Nokia's Lumia 1020
might be thicker than any Android flagship, but it sports one big advantage, and it's the big camera sensor. We don't mean big as in large resolution, though it certainly has that, too, but literally larger in physical dimensions. Theoretically, all other things being equal, a larger sensor can soak in more light, and produce better images.
The Lumia 1020 has a sensor with the whopping for a mobile 1/1.5" size - just a tad smaller than the 1/1.2" piece in the Nokia 808 PureView
camera juggernaut of yesteryear. Nokia did engineering wonders to scale down the 41 MP PureView sensor
of the 1020, and transform it into the 20 MP unit that went into its first phablet - the Lumia 1520
- but that one still sports a 1/2.5" size.
Compare it to the average smallish 1/3.2" piece in most Android smartphones, and you catch our drift. Sony bucked the trend with a 1/2.3" sensor for the 20 MP camera on the Z1
, and Samsung now follows with the 1/2.6" 16 MP unit in the Galaxy S5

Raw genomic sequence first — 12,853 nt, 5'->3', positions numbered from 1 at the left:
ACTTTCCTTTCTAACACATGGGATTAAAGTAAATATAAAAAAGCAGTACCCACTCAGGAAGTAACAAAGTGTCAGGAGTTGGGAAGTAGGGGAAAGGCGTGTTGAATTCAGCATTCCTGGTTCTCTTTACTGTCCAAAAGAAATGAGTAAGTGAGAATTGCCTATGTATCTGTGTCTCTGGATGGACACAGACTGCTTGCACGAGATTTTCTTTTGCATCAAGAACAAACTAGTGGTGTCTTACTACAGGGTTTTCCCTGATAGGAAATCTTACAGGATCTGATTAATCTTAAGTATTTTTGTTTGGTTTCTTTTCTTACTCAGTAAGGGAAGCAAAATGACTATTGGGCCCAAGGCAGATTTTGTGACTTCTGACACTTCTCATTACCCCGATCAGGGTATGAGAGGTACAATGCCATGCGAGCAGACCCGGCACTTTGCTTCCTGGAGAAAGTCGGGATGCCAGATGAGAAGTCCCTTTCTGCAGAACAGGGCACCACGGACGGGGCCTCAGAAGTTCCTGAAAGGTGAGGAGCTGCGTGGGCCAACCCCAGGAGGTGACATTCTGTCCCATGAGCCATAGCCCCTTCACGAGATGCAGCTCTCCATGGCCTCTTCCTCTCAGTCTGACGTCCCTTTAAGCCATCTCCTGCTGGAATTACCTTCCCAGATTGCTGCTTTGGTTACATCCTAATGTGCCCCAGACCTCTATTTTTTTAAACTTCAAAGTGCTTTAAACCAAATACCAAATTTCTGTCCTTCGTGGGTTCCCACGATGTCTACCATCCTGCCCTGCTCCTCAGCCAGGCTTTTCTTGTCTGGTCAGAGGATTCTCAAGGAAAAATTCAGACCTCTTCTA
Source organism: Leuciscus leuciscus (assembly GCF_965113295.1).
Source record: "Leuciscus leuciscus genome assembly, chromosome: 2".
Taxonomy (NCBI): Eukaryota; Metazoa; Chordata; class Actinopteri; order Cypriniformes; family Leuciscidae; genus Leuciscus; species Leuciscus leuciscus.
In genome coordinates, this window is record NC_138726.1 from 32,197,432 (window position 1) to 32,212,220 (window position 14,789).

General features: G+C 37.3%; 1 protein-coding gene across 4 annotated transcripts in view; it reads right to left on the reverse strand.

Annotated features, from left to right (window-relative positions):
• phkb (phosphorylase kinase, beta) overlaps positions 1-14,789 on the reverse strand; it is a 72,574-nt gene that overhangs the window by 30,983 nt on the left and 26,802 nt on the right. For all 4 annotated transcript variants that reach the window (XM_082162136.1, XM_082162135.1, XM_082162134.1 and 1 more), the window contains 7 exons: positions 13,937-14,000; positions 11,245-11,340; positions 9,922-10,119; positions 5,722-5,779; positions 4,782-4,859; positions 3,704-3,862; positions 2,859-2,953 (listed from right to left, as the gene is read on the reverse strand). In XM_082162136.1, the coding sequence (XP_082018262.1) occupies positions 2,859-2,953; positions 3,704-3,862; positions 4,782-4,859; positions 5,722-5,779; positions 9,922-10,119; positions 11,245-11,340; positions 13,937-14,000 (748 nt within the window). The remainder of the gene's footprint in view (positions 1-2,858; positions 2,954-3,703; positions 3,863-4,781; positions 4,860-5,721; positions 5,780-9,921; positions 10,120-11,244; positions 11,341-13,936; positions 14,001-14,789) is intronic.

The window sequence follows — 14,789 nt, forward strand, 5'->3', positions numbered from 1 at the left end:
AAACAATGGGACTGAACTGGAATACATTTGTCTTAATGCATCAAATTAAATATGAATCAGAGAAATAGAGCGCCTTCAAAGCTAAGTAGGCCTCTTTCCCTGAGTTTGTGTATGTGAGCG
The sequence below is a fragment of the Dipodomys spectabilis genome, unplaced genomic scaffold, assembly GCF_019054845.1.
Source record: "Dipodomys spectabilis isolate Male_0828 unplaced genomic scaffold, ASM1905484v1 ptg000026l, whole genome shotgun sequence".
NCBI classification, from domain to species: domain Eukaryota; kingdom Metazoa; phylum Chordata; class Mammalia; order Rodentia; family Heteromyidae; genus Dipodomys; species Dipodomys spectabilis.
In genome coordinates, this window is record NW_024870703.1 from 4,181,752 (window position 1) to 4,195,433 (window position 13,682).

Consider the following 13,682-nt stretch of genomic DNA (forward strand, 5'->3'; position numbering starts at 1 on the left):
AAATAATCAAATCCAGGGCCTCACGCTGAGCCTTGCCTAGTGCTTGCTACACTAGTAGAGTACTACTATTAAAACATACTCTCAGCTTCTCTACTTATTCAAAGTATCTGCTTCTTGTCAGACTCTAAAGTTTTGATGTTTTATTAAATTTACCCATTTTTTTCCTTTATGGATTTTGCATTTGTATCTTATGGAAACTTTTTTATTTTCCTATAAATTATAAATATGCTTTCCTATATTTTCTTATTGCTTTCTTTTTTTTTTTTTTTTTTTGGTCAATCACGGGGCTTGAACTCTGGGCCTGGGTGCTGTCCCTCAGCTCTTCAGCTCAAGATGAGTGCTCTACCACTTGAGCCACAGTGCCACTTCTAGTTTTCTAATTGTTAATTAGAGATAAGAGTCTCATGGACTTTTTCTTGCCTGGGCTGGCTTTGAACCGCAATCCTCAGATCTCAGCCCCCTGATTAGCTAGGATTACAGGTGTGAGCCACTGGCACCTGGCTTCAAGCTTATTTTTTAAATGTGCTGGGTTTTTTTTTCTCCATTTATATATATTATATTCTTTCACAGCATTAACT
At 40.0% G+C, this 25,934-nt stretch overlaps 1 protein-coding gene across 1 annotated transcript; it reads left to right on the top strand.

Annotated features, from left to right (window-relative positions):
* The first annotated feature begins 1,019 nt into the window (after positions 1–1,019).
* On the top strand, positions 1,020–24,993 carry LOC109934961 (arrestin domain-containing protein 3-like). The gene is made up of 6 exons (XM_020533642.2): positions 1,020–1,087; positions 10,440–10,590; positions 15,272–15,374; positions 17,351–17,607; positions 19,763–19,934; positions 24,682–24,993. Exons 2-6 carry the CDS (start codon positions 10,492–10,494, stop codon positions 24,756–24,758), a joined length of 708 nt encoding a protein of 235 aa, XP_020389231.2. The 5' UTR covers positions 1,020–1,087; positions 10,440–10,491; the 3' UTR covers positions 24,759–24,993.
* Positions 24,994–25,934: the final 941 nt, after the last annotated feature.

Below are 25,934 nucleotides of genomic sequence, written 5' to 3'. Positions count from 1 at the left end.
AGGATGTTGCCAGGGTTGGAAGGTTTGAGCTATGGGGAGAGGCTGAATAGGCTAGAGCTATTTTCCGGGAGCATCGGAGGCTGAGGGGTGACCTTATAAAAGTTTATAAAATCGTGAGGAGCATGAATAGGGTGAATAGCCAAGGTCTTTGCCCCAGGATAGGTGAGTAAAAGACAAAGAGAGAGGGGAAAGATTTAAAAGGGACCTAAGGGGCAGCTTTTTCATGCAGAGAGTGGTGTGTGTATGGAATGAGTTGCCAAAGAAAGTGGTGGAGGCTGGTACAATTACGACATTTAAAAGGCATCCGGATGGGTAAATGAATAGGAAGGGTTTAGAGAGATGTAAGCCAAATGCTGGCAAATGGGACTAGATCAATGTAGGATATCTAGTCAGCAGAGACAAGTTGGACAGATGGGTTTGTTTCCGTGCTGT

Still, some argue that handsets are getting thinner for the sake of it, to the point of being uncomfortable to pick up and handle. That's why we wanted to ask you, if you'd accept Android flagships that are a few millimeters thicker, or have protruding camera lens on the back, but fit larger camera sensors. Alternatively, you might think that with their latest 16 MP
and 20 MP
cameras, Android flagships perform well enough in the photography department, while still keeping it fashionable. Check what your heart tells you in the poll widget below, and tell us your arguments in the comment section.
- Would you mind if Android flagships were thicker, but housed larger camera sensors?
The cameras on Android flagships are already good, I'd rather keep the phones slim and elegant
32.63% (834 votes)
The "world's thinnest" fight is getting out of hand! I don't mind a bit thicker flagships with huge camera sensors
67.37% (1722 votes)